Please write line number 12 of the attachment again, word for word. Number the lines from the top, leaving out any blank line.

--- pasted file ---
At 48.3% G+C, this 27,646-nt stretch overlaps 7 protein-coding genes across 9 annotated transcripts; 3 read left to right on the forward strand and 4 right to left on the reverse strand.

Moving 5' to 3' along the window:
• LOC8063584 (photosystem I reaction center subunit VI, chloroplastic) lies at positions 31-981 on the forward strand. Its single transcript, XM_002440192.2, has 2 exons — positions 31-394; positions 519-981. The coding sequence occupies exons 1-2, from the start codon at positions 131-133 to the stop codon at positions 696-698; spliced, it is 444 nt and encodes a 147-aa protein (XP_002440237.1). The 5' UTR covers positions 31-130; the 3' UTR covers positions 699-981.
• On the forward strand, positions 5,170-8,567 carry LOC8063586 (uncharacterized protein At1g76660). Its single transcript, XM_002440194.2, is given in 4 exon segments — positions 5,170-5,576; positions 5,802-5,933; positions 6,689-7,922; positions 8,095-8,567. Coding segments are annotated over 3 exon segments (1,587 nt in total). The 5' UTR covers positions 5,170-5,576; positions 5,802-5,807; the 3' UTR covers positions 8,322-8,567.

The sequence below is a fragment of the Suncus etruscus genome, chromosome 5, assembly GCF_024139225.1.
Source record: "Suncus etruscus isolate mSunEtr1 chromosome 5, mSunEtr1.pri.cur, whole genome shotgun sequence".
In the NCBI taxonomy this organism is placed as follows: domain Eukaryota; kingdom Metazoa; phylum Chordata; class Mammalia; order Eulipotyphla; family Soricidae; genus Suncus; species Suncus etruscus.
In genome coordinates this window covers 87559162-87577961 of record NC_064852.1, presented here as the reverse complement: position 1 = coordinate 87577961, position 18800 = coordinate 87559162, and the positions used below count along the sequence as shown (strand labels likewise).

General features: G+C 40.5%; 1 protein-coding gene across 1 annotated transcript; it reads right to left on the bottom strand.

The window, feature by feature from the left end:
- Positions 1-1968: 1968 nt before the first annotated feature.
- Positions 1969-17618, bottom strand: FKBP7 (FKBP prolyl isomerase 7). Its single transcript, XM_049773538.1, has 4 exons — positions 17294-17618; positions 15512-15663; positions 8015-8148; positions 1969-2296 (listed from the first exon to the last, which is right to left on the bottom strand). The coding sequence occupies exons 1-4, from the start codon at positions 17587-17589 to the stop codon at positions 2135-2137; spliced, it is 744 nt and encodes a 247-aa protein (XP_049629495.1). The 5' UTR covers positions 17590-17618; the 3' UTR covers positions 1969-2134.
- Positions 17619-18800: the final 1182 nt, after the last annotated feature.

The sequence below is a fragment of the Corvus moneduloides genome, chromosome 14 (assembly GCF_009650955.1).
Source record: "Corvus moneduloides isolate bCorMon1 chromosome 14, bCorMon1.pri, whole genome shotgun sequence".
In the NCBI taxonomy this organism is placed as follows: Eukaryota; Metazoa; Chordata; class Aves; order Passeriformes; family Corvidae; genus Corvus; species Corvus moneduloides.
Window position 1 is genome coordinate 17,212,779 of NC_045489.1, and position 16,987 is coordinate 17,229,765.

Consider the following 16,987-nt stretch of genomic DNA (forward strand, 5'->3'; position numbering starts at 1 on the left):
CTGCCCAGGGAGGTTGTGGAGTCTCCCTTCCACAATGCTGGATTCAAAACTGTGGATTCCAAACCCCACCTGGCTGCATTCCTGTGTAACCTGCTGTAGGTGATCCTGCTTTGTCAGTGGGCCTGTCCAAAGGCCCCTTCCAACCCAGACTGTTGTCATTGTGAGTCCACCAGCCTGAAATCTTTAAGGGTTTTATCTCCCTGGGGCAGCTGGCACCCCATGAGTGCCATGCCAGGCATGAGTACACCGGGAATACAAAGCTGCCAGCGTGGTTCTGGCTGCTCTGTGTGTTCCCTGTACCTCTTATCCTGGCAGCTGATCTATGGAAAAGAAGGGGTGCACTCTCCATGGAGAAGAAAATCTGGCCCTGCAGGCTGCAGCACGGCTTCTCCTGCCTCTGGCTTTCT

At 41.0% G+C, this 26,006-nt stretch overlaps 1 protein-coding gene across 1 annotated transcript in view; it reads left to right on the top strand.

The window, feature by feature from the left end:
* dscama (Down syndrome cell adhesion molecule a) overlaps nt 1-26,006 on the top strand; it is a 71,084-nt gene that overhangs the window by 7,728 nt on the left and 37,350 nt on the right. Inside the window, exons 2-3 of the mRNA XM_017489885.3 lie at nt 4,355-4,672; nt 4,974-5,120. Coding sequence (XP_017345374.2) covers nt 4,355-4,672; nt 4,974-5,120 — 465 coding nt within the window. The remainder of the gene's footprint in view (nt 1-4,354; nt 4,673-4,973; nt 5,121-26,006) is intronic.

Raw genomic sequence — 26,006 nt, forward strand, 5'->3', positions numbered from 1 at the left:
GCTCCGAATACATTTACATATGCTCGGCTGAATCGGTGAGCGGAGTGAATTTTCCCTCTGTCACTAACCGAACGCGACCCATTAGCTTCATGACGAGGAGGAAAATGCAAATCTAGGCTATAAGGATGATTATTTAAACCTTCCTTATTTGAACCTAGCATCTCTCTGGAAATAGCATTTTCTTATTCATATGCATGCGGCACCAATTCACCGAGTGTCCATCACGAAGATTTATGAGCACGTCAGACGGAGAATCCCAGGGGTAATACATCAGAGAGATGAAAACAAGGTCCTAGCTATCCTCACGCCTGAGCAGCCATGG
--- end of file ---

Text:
- Positions 1969-17618, bottom strand: FKBP7 (FKBP prolyl isomerase 7). Its single transcript, XM_049773538.1, has 4 exons — positions 17294-17618; positions 15512-15663; positions 8015-8148; positions 1969-2296 (listed from the first exon to the last, which is right to left on the bottom strand). The coding sequence occupies exons 1-4, from the start codon at positions 17587-17589 to the stop codon at positions 2135-2137; spliced, it is 744 nt and encodes a 247-aa protein (XP_049629495.1). The 5' UTR covers positions 17590-17618; the 3' UTR covers positions 1969-2134.